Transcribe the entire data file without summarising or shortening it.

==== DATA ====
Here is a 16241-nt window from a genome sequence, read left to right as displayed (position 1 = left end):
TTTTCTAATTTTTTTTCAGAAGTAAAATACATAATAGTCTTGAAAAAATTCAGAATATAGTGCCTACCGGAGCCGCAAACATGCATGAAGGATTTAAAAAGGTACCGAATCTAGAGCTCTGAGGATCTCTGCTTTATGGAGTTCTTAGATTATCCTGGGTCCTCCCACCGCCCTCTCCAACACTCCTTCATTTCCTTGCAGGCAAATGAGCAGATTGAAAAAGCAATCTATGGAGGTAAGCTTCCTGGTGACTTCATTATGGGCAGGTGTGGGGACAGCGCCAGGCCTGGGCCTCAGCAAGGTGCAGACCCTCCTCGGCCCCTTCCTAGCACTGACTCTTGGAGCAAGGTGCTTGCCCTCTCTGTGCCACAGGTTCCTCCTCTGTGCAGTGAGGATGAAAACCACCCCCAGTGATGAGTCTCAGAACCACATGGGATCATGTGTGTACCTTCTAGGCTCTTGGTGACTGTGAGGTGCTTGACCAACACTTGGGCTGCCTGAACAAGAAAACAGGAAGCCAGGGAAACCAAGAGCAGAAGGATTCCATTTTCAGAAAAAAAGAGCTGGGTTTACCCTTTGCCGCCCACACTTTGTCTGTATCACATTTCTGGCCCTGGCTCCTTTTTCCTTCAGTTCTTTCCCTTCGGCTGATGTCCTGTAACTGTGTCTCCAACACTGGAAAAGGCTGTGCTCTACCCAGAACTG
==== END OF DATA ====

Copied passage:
Here is a 16241-nt window from a genome sequence, read left to right as displayed (position 1 = left end):
TTTTCTAATTTTTTTTCAGAAGTAAAATACATAATAGTCTTGAAAAAATTCAGAATATAGTGCCTACCGGAGCCGCAAACATGCATGAAGGATTTAAAAAGGTACCGAATCTAGAGCTCTGAGGATCTCTGCTTTATGGAGTTCTTAGATTATCCTGGGTCCTCCCACCGCCCTCTCCAACACTCCTTCATTTCCTTGCAGGCAAATGAGCAGATTGAAAAAGCAATCTATGGAGGTAAGCTTCCTGGTGACTTCATTATGGGCAGGTGTGGGGACAGCGCCAGGCCTGGGCCTCAGCAAGGTGCAGACCCTCCTCGGCCCCTTCCTAGCACTGACTCTTGGAGCAAGGTGCTTGCCCTCTCTGTGCCACAGGTTCCTCCTCTGTGCAGTGAGGATGAAAACCACCCCCAGTGATGAGTCTCAGAACCACATGGGATCATGTGTGTACCTTCTAGGCTCTTGGTGACTGTGAGGTGCTTGACCAACACTTGGGCTGCCTGAACAAGAAAACAGGAAGCCAGGGAAACCAAGAGCAGAAGGATTCCATTTTCAGAAAAAAAGAGCTGGGTTTACCCTTTGCCGCCCACACTTTGTCTGTATCACATTTCTGGCCCTGGCTCCTTTTTCCTTCAGTTCTTTCCCTTCGGCTGATGTCCTGTAACTGTGTCTCCAACACTGGAAAAGGCTGTGCTCTACCCAGAACTG